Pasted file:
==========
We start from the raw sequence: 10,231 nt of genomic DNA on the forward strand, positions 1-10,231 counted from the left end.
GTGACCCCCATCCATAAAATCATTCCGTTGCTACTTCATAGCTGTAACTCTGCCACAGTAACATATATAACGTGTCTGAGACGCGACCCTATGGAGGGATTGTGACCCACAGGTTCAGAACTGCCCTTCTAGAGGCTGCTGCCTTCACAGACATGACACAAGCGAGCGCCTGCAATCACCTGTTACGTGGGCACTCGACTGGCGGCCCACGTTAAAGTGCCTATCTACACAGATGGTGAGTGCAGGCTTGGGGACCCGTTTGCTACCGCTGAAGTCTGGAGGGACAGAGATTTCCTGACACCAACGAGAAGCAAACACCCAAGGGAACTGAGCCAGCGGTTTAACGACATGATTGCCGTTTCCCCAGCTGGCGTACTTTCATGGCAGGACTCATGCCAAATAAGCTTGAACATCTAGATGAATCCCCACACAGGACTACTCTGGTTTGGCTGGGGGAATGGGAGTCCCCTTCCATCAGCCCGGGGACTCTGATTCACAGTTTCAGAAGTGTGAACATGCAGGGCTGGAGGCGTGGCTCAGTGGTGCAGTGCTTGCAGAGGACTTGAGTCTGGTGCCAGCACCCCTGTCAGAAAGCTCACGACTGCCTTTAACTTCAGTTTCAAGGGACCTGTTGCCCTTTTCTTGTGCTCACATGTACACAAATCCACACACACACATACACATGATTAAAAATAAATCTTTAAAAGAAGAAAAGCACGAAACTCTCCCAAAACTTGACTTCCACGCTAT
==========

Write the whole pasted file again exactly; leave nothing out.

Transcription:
We start from the raw sequence: 10,231 nt of genomic DNA on the forward strand, positions 1-10,231 counted from the left end.
GTGACCCCCATCCATAAAATCATTCCGTTGCTACTTCATAGCTGTAACTCTGCCACAGTAACATATATAACGTGTCTGAGACGCGACCCTATGGAGGGATTGTGACCCACAGGTTCAGAACTGCCCTTCTAGAGGCTGCTGCCTTCACAGACATGACACAAGCGAGCGCCTGCAATCACCTGTTACGTGGGCACTCGACTGGCGGCCCACGTTAAAGTGCCTATCTACACAGATGGTGAGTGCAGGCTTGGGGACCCGTTTGCTACCGCTGAAGTCTGGAGGGACAGAGATTTCCTGACACCAACGAGAAGCAAACACCCAAGGGAACTGAGCCAGCGGTTTAACGACATGATTGCCGTTTCCCCAGCTGGCGTACTTTCATGGCAGGACTCATGCCAAATAAGCTTGAACATCTAGATGAATCCCCACACAGGACTACTCTGGTTTGGCTGGGGGAATGGGAGTCCCCTTCCATCAGCCCGGGGACTCTGATTCACAGTTTCAGAAGTGTGAACATGCAGGGCTGGAGGCGTGGCTCAGTGGTGCAGTGCTTGCAGAGGACTTGAGTCTGGTGCCAGCACCCCTGTCAGAAAGCTCACGACTGCCTTTAACTTCAGTTTCAAGGGACCTGTTGCCCTTTTCTTGTGCTCACATGTACACAAATCCACACACACACATACACATGATTAAAAATAAATCTTTAAAAGAAGAAAAGCACGAAACTCTCCCAAAACTTGACTTCCACGCTAT